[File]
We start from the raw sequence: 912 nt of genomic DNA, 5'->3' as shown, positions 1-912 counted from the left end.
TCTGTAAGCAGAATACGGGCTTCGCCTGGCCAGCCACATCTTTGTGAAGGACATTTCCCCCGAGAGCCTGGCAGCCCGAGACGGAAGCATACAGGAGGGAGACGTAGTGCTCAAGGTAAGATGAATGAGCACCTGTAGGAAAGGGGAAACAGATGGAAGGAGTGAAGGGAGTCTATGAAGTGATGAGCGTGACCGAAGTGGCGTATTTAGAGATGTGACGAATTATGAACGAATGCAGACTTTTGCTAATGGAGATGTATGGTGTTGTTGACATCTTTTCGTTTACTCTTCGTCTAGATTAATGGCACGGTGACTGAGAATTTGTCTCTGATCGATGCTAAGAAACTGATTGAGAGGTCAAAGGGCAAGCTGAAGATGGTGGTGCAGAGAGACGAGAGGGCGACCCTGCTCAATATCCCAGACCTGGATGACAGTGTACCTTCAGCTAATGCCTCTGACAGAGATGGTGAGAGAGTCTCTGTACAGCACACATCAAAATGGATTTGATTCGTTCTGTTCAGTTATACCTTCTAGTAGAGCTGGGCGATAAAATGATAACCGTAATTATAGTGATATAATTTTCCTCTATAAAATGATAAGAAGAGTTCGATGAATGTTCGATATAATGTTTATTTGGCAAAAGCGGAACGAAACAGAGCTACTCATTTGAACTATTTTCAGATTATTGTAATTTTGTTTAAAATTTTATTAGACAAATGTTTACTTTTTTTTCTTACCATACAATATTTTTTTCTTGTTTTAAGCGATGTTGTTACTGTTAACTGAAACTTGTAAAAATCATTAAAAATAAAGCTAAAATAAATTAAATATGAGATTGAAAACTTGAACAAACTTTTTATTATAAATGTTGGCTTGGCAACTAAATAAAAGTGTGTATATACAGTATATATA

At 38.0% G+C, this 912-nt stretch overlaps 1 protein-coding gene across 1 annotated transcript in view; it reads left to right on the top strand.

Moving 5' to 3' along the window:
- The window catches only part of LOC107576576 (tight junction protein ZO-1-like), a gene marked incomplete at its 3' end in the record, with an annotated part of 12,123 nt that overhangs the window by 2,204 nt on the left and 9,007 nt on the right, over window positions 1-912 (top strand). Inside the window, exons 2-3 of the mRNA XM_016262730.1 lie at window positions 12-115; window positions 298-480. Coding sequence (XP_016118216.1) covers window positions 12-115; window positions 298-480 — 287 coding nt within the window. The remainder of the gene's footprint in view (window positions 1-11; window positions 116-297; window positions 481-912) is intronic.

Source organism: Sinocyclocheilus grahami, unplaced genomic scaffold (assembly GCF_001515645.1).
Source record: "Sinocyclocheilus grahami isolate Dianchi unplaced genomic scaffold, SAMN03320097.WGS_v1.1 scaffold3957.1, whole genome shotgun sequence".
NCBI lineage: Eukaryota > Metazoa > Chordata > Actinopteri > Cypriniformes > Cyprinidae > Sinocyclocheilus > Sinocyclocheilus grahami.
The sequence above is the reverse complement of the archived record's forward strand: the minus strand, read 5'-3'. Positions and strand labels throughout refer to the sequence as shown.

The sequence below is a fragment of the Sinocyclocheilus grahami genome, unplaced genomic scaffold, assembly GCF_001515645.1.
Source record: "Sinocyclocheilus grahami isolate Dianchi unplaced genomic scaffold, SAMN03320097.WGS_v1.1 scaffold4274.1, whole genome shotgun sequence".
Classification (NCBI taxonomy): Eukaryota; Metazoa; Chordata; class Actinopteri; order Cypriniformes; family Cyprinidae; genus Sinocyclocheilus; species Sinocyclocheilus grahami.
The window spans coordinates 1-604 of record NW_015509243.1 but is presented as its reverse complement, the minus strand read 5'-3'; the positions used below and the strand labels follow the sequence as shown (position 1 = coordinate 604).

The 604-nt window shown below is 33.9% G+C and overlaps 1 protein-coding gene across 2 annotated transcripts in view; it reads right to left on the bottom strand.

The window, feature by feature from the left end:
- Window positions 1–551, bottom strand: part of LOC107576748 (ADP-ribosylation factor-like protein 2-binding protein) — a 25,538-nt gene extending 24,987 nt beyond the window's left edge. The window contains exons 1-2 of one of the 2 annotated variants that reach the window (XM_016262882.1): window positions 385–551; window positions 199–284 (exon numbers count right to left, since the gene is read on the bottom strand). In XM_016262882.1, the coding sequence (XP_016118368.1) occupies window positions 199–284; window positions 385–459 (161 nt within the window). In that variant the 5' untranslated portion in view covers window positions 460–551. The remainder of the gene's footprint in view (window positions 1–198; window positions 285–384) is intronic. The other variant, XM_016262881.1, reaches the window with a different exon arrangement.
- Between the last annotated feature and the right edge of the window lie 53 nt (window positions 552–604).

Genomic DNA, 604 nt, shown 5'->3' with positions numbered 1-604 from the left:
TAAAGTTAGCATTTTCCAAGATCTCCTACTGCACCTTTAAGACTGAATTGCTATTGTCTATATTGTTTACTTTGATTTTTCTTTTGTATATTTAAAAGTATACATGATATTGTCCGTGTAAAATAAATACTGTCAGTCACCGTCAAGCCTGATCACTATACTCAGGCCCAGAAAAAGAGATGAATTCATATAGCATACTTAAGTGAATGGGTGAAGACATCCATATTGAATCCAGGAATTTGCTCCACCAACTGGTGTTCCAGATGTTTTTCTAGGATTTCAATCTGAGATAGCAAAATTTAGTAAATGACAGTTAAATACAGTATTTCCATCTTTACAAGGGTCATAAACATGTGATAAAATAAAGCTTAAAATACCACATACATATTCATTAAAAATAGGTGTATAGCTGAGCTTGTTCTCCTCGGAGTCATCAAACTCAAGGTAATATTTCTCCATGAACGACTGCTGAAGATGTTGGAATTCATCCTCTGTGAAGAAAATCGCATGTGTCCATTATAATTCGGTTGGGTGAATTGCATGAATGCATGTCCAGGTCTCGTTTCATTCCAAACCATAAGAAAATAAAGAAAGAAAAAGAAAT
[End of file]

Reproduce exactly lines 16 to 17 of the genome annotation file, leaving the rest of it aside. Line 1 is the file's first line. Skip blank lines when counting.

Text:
- Window positions 1–551, bottom strand: part of LOC107576748 (ADP-ribosylation factor-like protein 2-binding protein) — a 25,538-nt gene extending 24,987 nt beyond the window's left edge. The window contains exons 1-2 of one of the 2 annotated variants that reach the window (XM_016262882.1): window positions 385–551; window positions 199–284 (exon numbers count right to left, since the gene is read on the bottom strand). In XM_016262882.1, the coding sequence (XP_016118368.1) occupies window positions 199–284; window positions 385–459 (161 nt within the window). In that variant the 5' untranslated portion in view covers window positions 460–551. The remainder of the gene's footprint in view (window positions 1–198; window positions 285–384) is intronic. The other variant, XM_016262881.1, reaches the window with a different exon arrangement.
- Between the last annotated feature and the right edge of the window lie 53 nt (window positions 552–604).